I use the node ID to shift a node's transmit time by a small amount based on its node id multiplied by (how long a transmission takes and how much variability there is in the timing - ie, some RTC's can only be set to within 1 second which gives you 2 second variability).

Quote
The other problem I observe with my setup, which can also be a side-effect of using a precise clock to maintain time on all nodes, is the method of uploading data through my gateway. I have two approaches:

1. Wait till the gateway receives data from all nodes, and then upload all the data online at the same time. The obvious problem with this is if data packets from one of the nodes fails to transmit due to network congestion (or whatever the issue is, I'm assuming it's a congested network), the gateway is now stuck waiting for that node and no data is uploaded online till the packet actually goes through from that one node.

2. Upload as soon as the gateway receives data from ANY node. This is fine, but again, due to the precise time-keeping, all data is expected to be received at about the same time. If the gateway is busy uploading instead of listening for data from the next node, then a few packets tend to get lost yet again.
A third approach is a hybrid of the first two.  The gateway knows when all the reports are to come in.  It provides a window large enough for all the reports, accumulating the data that does come in, and then sends the bulk.  Anything that comes in after this, but before the next window, is going to need some time correction anyway.
Quote
While switching to WDT may solve some of these issues by letting the nodes send the data at different times, I would prefer to maintain accurate timing with my setup.
The WDT is horribly inaccurate and shouldn't be used for tight timing applications.

Tom
Title: Re: Moteinos + DS3234 RTC sharing SPI - require hard reset each time?
Post by: OSBSS on April 13, 2016, 06:25:42 AM
@Tom - thanks for the tip. I implemented a similar approach, and it works well, as long as correct time is maintained. Working on syncing time on each node with server time (dwelling into wireless programming - keep getting impressed by Felix's work)

I'm wondering though, like you said, the minimum variability in timing with the RTC I use is 1 second. This method works well for 5-7 nodes, but my logging interval can be as small as 10 seconds, depending on the application (some are used in research - decay of gases, quick environmental changes in a controlled chamber, some are used around an academic building to monitor building activity, etc.) I can see this method to be a problem in scalability when I add more nodes in the network, and if number of nodes exceeds 10, then the setup reaches its limit. If I increase the logging interval to 30 or 60 seconds, I am able to add more nodes, but anything beyond that, I would be compromising on the quality of data collected. I currently have 8 nodes, so the method works fine for now, but will be increasing the number soon, so just thinking ahead.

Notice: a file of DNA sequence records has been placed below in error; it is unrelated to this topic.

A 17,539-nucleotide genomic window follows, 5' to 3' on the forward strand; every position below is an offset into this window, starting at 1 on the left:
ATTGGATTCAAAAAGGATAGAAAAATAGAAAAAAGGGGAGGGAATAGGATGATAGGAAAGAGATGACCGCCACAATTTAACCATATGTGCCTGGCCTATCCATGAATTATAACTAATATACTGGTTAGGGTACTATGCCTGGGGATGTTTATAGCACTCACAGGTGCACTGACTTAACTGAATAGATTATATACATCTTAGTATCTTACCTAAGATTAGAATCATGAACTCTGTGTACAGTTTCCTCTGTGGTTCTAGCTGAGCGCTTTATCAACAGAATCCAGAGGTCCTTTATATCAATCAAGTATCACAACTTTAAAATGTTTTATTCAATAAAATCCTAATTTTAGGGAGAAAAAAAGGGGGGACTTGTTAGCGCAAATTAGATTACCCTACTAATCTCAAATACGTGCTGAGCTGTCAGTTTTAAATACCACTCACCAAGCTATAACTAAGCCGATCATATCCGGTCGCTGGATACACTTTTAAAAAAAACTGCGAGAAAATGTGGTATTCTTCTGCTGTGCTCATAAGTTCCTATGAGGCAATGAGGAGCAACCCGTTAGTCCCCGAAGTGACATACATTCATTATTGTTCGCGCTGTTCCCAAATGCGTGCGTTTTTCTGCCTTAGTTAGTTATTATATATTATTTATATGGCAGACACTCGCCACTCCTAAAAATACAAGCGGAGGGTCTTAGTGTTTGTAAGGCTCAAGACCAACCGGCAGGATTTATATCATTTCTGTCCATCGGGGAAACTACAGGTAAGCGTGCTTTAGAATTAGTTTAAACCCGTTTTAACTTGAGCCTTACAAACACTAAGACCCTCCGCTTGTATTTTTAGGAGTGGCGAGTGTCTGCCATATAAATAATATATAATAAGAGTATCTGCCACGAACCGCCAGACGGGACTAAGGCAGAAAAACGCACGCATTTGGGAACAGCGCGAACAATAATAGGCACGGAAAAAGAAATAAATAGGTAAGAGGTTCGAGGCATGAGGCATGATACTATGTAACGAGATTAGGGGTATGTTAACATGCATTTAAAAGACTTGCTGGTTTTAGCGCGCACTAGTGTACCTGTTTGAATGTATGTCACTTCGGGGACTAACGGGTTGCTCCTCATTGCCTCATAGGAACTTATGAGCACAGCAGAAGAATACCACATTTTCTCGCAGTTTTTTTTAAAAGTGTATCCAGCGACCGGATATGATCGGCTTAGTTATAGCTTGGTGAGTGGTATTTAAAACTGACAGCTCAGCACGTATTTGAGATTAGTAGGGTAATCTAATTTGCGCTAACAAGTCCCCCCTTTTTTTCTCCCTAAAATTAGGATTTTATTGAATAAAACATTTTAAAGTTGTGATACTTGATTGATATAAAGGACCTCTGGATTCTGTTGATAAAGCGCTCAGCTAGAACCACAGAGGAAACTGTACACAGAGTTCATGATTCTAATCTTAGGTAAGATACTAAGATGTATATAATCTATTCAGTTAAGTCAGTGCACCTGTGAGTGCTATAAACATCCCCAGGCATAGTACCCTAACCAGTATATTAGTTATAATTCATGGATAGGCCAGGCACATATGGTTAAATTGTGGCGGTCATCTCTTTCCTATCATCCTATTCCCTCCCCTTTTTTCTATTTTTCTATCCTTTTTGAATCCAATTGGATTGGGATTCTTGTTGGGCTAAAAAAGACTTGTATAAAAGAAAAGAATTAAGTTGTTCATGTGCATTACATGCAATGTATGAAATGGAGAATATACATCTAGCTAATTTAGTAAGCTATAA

Another approach would be to use more than one gateway and allocate a different network ID to it and the few nodes it serves. I haven't tried this yet as most of my nodes are currently in use, but since they would be operating in the same frequency but just have a different network ID, I'm wondering how that would affect congestion and data loss. If I have 30 nodes and 3 gateways inside a building (10 nodes per gateway) for example, how would they behave when working in tandem? I would assume there would be some type of interaction by a node to all three gateways till it figures out which one has the correct network ID, and during this interaction, other nodes that are supposed to be sending data to their gateways might not be able to do so.

Is this a proper way to look at it? Maybe I'm confusing the principles on how the modules work.

Edit: Just reading up on network IDs and hardware filtering. Nevermind that.
Title: Re: Moteinos + DS3234 RTC sharing SPI - require hard reset each time?
Post by: joelucid on April 13, 2016, 06:50:59 AM
If you measure the offset of your rtc against the correct second using the moteino's resonator, calibrate the wdt by measuring it against the rtc and then sleep when the rtc wakes you using the calibrated wdt to pass the time until the real second hits you should be able to get down to around 15ms resolution.

Some Rtcs also can be restarted so that they start their second counter when you tell them to. That would make it even easier.
Title: Re: Moteinos + DS3234 RTC sharing SPI - require hard reset each time?
Post by: TomWS on April 13, 2016, 09:36:39 AM
I concur with Joe on this one, especially since your RTC is accurate.  Use it to determine to calibrate both millis() and WDT loops it takes between 1.000 second interrupts (do the measurements at two different times so millis() isn't affected by WDT) and then use that as a scale factor for LowPower Sleep timings and finish up using millis() to zero in on the correct post time.

I use the AB18X5 RTC, which has resolution to 10 milliseconds (including its alarm) function, but the crystal needs to be calibrated (ie, each board using it) and that can be a PITA if you don't have the equipment.